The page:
CMP Media LLC v. Klaus Nadler
Claim Number: FA0112000103453
Complainant is CMP Media LLC, Manhassett, NY (“Complainant”) represented by Sandra L. Grayson. Respondent is Klaus Nadler and NetEvent GmbH, Wetzlar, Hessen, Germany (“Respondent”).
REGISTRAR AND DISPUTED DOMAIN NAME
The domain name at issue is <netevent.biz>, registered with CORE.
The undersigned certifies that she has acted independently and impartially and that to the best of her knowledge she has no known conflict in serving as Panelist in this proceeding. Hon. Carolyn Marks Johnson sits as Panelist.
Complainant submitted a Complaint to the National Arbitration Forum (“the Forum”) electronically on December 26, 2001; the Forum received a hard copy of the Complaint on December 26, 2001.
On January 2, 2002, CORE confirmed by e-mail to the Forum that the domain name <netevent.biz> is registered with CORE and that the Respondent is the current registrant of the name. CORE has verified that Respondent is bound by the CORE registration agreement and has thereby agreed to resolve domain-name disputes brought by third parties in accordance with ICANN’s Uniform Domain Name Dispute Resolution Policy (the “Policy”).
On January 7, 2002, a Notification of Complaint and Commencement of Administrative Proceeding (the “Commencement Notification”), setting a deadline of January 28, 2002 by which Respondent could file a Response to the Complaint, was transmitted to Respondent via e-mail, post and fax, to all entities and persons listed on Respondent’s registration as technical, administrative and billing contacts, and to email@example.com by e-mail.
A timely Response was received and determined to be complete on January 28, 2002.
On February 18, 2002, pursuant to Complainant’s request to have the dispute decided by a single-member Panel, the Forum appointed Hon. Carolyn Marks Johnson as Panelist.
Complainant requests that the domain name be transferred from Respondent to Complainant.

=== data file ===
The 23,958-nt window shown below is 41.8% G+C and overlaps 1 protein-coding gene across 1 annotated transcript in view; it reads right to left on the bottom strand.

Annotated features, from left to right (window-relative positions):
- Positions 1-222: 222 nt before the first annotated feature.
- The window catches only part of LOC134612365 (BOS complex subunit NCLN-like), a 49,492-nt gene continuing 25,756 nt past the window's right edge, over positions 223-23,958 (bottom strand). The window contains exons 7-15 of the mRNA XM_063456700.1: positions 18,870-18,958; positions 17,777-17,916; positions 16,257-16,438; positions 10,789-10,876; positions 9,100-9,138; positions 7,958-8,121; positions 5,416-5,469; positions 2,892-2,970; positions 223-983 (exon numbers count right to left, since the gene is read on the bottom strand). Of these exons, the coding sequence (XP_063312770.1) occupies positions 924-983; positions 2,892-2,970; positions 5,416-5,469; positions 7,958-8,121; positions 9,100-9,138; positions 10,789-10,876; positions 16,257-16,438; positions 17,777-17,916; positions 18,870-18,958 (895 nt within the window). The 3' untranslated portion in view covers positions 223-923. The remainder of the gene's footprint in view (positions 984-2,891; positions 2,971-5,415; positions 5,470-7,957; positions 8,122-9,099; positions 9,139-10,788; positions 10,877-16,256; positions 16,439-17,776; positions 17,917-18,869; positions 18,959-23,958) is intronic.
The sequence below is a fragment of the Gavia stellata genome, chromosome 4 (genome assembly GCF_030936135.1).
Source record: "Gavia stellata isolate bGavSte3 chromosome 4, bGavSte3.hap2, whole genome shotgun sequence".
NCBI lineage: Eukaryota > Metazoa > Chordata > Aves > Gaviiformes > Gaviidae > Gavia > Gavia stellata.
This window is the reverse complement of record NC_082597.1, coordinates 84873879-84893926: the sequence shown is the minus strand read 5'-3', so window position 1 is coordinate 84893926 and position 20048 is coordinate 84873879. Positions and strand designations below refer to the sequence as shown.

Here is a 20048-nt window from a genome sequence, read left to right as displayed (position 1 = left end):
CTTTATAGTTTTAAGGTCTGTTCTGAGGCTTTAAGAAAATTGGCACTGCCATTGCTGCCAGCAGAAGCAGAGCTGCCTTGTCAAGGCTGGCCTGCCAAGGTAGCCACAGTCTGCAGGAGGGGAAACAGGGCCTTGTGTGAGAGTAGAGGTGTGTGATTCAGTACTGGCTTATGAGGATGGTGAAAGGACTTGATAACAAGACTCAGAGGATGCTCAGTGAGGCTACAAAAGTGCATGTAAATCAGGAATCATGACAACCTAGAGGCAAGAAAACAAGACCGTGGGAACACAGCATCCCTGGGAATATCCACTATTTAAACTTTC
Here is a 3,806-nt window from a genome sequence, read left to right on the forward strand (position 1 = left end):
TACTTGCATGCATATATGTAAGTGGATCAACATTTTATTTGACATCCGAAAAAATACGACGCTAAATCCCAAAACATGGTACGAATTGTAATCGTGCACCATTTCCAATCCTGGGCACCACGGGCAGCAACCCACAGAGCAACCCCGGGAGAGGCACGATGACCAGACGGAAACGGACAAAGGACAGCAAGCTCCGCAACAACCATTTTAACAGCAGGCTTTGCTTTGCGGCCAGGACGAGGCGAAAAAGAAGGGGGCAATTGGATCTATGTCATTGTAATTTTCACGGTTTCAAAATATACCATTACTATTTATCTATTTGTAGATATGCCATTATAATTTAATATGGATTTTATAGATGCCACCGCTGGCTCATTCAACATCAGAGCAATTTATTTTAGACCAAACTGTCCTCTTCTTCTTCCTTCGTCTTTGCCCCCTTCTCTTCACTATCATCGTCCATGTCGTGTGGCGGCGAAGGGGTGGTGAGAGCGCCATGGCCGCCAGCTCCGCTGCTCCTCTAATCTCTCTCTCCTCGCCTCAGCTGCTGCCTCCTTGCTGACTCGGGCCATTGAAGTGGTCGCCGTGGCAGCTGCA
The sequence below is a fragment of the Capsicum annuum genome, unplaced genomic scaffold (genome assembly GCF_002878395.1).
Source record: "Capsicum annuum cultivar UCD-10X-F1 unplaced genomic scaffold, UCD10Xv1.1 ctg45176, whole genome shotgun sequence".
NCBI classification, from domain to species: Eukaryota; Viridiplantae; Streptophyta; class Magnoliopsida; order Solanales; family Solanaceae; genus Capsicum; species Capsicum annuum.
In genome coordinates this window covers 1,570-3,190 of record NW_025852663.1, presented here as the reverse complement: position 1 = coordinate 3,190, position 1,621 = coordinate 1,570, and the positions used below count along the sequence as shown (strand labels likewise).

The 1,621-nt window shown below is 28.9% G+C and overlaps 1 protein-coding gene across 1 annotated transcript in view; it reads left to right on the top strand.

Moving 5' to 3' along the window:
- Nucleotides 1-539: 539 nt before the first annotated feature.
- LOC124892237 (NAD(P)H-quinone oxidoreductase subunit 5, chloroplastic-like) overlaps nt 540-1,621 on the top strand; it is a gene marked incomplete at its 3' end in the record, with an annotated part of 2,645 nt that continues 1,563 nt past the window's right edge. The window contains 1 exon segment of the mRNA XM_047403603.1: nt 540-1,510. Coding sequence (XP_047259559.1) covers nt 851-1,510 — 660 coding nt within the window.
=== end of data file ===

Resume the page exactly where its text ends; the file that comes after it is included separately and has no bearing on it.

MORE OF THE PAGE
A. Complainant makes the following allegations:
Complainant has rights in the protected mark NETWORK COMPUTING. Respondent has registered a domain name that is identical to or confusingly similar to Complainant’s registered mark. Respondent has no rights to or legitimate interests in the mark contained within the domain name and Respondent registered and used the domain name in bad faith.
B. Respondent makes the following allegations:
Respondent filed a single-page letter in Response to the Complaint. Respondent states in this letter that NetEvent GmbH, Germany is a Limited Company, registered under German Laws in the city of Wetzlar and is currently rendering Internet services in that area with plans to expand to the European and international market. Respondent stated an interest in the domain name. Respondent suggested that “we believe that this case would need probably more time to clarify the various interests and to find possible solutions for the parties.” Neither party requested additional time or extension of any deadlines. Respondent did not otherwise addresss the issue of confusing similarity or bad faith.
The record before the Panel permits the following findings:
Complainant is a leading high-tech media company providing essential information and marketing services to the entire technology spectrum and to the healthcare industry. Its diverse products and services include newspapers, magazines, Internet products, research services, direct marketing services, education and training, trade shows and conferences, custom publishing, testing and consulting.